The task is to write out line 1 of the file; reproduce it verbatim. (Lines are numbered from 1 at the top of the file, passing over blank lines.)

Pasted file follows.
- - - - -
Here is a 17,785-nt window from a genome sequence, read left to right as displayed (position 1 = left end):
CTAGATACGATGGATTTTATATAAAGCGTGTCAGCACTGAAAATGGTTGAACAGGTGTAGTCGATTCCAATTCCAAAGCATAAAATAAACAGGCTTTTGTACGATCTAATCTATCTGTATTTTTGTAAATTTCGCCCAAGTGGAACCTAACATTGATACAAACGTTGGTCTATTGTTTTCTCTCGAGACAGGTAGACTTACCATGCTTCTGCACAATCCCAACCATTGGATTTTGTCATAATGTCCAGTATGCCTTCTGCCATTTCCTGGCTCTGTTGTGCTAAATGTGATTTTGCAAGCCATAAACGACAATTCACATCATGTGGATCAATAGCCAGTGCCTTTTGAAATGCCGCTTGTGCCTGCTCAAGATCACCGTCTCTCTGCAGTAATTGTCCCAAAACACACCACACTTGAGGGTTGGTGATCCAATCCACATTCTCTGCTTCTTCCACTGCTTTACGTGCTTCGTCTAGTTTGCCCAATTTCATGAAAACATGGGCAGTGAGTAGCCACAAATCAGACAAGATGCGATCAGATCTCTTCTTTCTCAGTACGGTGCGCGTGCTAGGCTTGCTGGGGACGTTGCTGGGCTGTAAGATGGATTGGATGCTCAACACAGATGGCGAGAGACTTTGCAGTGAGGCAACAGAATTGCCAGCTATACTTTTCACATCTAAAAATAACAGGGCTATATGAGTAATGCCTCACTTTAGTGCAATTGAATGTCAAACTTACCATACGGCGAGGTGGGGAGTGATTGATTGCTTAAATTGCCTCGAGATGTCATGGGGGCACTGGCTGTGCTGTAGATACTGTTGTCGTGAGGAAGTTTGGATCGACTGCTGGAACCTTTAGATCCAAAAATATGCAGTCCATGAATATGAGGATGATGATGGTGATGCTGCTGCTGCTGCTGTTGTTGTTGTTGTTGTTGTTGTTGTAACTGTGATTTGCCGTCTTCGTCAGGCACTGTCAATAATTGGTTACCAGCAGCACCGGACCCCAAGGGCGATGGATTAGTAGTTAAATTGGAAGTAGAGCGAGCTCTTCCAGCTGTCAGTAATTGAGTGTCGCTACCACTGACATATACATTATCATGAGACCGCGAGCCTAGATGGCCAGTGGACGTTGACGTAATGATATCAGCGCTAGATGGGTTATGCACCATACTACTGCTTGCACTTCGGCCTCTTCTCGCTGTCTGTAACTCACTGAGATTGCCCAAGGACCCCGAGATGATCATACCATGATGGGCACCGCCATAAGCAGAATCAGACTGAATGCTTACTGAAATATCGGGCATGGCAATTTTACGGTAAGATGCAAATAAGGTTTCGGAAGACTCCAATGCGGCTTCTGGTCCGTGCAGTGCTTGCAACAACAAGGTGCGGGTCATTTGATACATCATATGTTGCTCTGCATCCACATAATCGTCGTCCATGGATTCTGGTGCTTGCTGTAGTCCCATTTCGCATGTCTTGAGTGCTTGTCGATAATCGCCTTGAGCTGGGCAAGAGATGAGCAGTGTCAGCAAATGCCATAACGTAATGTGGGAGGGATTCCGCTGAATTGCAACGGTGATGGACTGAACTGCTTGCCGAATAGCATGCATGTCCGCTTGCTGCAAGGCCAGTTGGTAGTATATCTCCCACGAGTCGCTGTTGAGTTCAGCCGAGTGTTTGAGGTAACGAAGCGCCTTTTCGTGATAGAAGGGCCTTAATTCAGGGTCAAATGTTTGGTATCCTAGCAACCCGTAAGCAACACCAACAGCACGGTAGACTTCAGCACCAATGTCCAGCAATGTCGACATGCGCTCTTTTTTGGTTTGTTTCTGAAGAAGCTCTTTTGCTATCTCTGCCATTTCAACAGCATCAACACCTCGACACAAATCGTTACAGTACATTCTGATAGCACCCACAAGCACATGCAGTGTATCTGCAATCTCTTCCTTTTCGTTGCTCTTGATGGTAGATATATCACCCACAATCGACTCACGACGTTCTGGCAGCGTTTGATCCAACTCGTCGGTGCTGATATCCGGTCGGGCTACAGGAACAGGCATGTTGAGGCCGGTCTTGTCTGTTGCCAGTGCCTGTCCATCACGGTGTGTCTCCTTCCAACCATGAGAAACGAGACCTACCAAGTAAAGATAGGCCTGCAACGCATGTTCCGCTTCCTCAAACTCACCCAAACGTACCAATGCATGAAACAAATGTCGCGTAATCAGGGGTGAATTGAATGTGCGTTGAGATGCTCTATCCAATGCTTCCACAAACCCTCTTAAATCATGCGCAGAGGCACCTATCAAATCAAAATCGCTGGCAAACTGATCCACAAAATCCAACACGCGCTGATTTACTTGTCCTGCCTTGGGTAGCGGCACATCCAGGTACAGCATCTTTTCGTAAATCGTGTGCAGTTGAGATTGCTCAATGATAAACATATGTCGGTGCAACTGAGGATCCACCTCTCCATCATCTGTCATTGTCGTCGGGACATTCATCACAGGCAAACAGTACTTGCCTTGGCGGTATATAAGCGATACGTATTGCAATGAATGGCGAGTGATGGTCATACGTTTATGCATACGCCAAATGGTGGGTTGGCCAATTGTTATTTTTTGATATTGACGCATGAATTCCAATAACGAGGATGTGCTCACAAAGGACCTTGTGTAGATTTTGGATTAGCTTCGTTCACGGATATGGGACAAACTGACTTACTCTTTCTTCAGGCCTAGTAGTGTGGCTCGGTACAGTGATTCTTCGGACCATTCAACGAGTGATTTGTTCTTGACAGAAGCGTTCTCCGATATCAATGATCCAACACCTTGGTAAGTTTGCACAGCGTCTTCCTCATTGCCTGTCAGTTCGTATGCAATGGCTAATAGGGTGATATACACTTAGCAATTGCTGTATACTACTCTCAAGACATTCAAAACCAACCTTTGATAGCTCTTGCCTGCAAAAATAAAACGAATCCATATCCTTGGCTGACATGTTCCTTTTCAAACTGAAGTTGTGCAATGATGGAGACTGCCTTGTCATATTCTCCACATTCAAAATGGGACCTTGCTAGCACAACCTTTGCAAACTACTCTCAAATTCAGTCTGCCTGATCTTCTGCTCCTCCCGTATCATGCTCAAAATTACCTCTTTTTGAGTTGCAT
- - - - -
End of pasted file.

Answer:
Here is a 17,785-nt window from a genome sequence, read left to right as displayed (position 1 = left end):